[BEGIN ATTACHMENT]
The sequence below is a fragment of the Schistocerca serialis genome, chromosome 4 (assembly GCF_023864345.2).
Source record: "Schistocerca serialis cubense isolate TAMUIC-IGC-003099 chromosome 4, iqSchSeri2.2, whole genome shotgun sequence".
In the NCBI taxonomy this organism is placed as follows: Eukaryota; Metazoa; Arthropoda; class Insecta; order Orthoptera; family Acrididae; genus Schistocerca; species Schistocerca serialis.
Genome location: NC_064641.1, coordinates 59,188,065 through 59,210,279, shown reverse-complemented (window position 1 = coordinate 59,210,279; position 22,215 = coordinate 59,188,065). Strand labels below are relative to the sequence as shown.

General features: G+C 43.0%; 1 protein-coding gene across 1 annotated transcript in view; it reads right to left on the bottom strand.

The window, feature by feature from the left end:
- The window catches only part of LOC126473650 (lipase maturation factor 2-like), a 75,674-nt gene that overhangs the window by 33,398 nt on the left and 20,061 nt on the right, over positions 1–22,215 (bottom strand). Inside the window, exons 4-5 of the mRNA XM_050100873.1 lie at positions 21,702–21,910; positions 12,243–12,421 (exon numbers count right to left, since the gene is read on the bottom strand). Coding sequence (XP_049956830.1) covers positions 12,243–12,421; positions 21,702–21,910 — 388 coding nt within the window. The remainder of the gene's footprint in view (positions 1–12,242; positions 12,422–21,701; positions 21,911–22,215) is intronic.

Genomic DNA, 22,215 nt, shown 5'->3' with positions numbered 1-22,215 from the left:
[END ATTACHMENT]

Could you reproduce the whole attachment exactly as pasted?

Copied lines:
The sequence below is a fragment of the Schistocerca serialis genome, chromosome 4 (assembly GCF_023864345.2).
Source record: "Schistocerca serialis cubense isolate TAMUIC-IGC-003099 chromosome 4, iqSchSeri2.2, whole genome shotgun sequence".
In the NCBI taxonomy this organism is placed as follows: Eukaryota; Metazoa; Arthropoda; class Insecta; order Orthoptera; family Acrididae; genus Schistocerca; species Schistocerca serialis.
Genome location: NC_064641.1, coordinates 59,188,065 through 59,210,279, shown reverse-complemented (window position 1 = coordinate 59,210,279; position 22,215 = coordinate 59,188,065). Strand labels below are relative to the sequence as shown.

General features: G+C 43.0%; 1 protein-coding gene across 1 annotated transcript in view; it reads right to left on the bottom strand.

The window, feature by feature from the left end:
- The window catches only part of LOC126473650 (lipase maturation factor 2-like), a 75,674-nt gene that overhangs the window by 33,398 nt on the left and 20,061 nt on the right, over positions 1–22,215 (bottom strand). Inside the window, exons 4-5 of the mRNA XM_050100873.1 lie at positions 21,702–21,910; positions 12,243–12,421 (exon numbers count right to left, since the gene is read on the bottom strand). Coding sequence (XP_049956830.1) covers positions 12,243–12,421; positions 21,702–21,910 — 388 coding nt within the window. The remainder of the gene's footprint in view (positions 1–12,242; positions 12,422–21,701; positions 21,911–22,215) is intronic.

Genomic DNA, 22,215 nt, shown 5'->3' with positions numbered 1-22,215 from the left: